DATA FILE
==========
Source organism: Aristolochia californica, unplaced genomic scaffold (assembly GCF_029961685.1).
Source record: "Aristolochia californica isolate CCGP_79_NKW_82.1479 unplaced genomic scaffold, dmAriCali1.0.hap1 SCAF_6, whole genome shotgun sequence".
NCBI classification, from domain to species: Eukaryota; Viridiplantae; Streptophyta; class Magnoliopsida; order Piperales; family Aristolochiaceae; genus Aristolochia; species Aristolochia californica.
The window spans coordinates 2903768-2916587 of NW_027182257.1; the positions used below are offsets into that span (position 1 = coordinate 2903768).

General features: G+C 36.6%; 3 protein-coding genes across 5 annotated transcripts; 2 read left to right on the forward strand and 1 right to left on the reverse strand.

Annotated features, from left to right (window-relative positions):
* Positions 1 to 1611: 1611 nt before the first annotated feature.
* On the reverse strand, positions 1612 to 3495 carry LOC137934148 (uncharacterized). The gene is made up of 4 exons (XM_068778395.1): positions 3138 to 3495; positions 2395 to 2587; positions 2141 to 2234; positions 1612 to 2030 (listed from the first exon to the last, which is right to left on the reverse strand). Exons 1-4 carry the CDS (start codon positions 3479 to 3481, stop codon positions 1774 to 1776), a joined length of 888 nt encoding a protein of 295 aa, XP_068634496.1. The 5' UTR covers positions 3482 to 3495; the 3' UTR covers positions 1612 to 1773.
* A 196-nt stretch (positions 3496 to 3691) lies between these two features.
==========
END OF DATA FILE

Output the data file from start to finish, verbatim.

Source organism: Aristolochia californica, unplaced genomic scaffold (assembly GCF_029961685.1).
Source record: "Aristolochia californica isolate CCGP_79_NKW_82.1479 unplaced genomic scaffold, dmAriCali1.0.hap1 SCAF_6, whole genome shotgun sequence".
NCBI classification, from domain to species: Eukaryota; Viridiplantae; Streptophyta; class Magnoliopsida; order Piperales; family Aristolochiaceae; genus Aristolochia; species Aristolochia californica.
The window spans coordinates 2903768-2916587 of NW_027182257.1; the positions used below are offsets into that span (position 1 = coordinate 2903768).

General features: G+C 36.6%; 3 protein-coding genes across 5 annotated transcripts; 2 read left to right on the forward strand and 1 right to left on the reverse strand.

Annotated features, from left to right (window-relative positions):
* Positions 1 to 1611: 1611 nt before the first annotated feature.
* On the reverse strand, positions 1612 to 3495 carry LOC137934148 (uncharacterized). The gene is made up of 4 exons (XM_068778395.1): positions 3138 to 3495; positions 2395 to 2587; positions 2141 to 2234; positions 1612 to 2030 (listed from the first exon to the last, which is right to left on the reverse strand). Exons 1-4 carry the CDS (start codon positions 3479 to 3481, stop codon positions 1774 to 1776), a joined length of 888 nt encoding a protein of 295 aa, XP_068634496.1. The 5' UTR covers positions 3482 to 3495; the 3' UTR covers positions 1612 to 1773.
* A 196-nt stretch (positions 3496 to 3691) lies between these two features.